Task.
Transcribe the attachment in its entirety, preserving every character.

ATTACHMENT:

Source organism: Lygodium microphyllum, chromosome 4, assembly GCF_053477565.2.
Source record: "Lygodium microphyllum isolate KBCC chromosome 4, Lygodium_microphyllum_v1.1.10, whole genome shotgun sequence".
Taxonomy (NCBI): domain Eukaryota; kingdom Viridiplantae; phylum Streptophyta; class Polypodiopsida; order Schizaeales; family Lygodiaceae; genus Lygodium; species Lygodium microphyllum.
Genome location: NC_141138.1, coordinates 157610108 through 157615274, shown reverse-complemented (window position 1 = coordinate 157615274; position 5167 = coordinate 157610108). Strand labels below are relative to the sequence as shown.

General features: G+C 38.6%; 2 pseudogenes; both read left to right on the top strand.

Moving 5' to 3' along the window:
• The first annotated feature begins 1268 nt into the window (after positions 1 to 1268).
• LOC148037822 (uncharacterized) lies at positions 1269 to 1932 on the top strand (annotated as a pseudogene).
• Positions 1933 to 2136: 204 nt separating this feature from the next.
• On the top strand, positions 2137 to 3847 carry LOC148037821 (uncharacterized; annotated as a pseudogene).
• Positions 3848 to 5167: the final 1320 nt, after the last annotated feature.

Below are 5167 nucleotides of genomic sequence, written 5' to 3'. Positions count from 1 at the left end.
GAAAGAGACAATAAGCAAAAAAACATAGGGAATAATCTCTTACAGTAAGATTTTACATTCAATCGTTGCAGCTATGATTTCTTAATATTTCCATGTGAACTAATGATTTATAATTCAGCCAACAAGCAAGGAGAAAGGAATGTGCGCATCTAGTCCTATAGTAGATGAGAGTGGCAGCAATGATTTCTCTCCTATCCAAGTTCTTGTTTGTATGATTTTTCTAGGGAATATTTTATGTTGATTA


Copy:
Source organism: Lygodium microphyllum, chromosome 4, assembly GCF_053477565.2.
Source record: "Lygodium microphyllum isolate KBCC chromosome 4, Lygodium_microphyllum_v1.1.10, whole genome shotgun sequence".
Taxonomy (NCBI): domain Eukaryota; kingdom Viridiplantae; phylum Streptophyta; class Polypodiopsida; order Schizaeales; family Lygodiaceae; genus Lygodium; species Lygodium microphyllum.
Genome location: NC_141138.1, coordinates 157610108 through 157615274, shown reverse-complemented (window position 1 = coordinate 157615274; position 5167 = coordinate 157610108). Strand labels below are relative to the sequence as shown.

General features: G+C 38.6%; 2 pseudogenes; both read left to right on the top strand.

Moving 5' to 3' along the window:
• The first annotated feature begins 1268 nt into the window (after positions 1 to 1268).
• LOC148037822 (uncharacterized) lies at positions 1269 to 1932 on the top strand (annotated as a pseudogene).
• Positions 1933 to 2136: 204 nt separating this feature from the next.
• On the top strand, positions 2137 to 3847 carry LOC148037821 (uncharacterized; annotated as a pseudogene).
• Positions 3848 to 5167: the final 1320 nt, after the last annotated feature.

Below are 5167 nucleotides of genomic sequence, written 5' to 3'. Positions count from 1 at the left end.
GAAAGAGACAATAAGCAAAAAAACATAGGGAATAATCTCTTACAGTAAGATTTTACATTCAATCGTTGCAGCTATGATTTCTTAATATTTCCATGTGAACTAATGATTTATAATTCAGCCAACAAGCAAGGAGAAAGGAATGTGCGCATCTAGTCCTATAGTAGATGAGAGTGGCAGCAATGATTTCTCTCCTATCCAAGTTCTTGTTTGTATGATTTTTCTAGGGAATATTTTATGTTGATTA